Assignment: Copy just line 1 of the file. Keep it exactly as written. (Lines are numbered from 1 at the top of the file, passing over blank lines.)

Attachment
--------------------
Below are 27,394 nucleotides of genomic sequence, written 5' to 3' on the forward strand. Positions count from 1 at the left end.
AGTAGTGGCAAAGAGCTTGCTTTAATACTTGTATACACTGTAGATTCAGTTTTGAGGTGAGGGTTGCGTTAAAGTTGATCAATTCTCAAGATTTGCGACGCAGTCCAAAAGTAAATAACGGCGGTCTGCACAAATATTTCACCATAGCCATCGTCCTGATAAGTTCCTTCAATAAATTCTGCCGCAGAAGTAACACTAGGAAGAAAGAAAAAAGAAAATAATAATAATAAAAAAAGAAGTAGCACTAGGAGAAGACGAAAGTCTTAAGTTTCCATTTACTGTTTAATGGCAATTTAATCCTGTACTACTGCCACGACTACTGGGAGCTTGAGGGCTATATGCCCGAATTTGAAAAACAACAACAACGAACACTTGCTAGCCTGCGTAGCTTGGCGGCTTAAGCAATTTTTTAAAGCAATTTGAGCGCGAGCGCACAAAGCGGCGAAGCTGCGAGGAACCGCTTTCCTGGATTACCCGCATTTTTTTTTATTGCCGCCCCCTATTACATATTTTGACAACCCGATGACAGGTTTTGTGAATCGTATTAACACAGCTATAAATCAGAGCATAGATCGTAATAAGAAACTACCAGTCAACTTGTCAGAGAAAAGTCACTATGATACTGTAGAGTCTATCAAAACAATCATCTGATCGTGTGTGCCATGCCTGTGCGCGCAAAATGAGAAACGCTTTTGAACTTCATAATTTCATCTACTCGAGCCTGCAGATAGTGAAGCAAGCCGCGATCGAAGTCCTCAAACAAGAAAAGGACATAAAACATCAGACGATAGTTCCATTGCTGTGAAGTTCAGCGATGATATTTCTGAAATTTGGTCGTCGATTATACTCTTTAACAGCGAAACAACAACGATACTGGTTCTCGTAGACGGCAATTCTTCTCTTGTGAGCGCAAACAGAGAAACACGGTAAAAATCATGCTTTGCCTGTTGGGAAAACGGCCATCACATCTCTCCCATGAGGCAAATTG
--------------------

Below are 27,394 nucleotides of genomic sequence, written 5' to 3' on the forward strand. Positions count from 1 at the left end.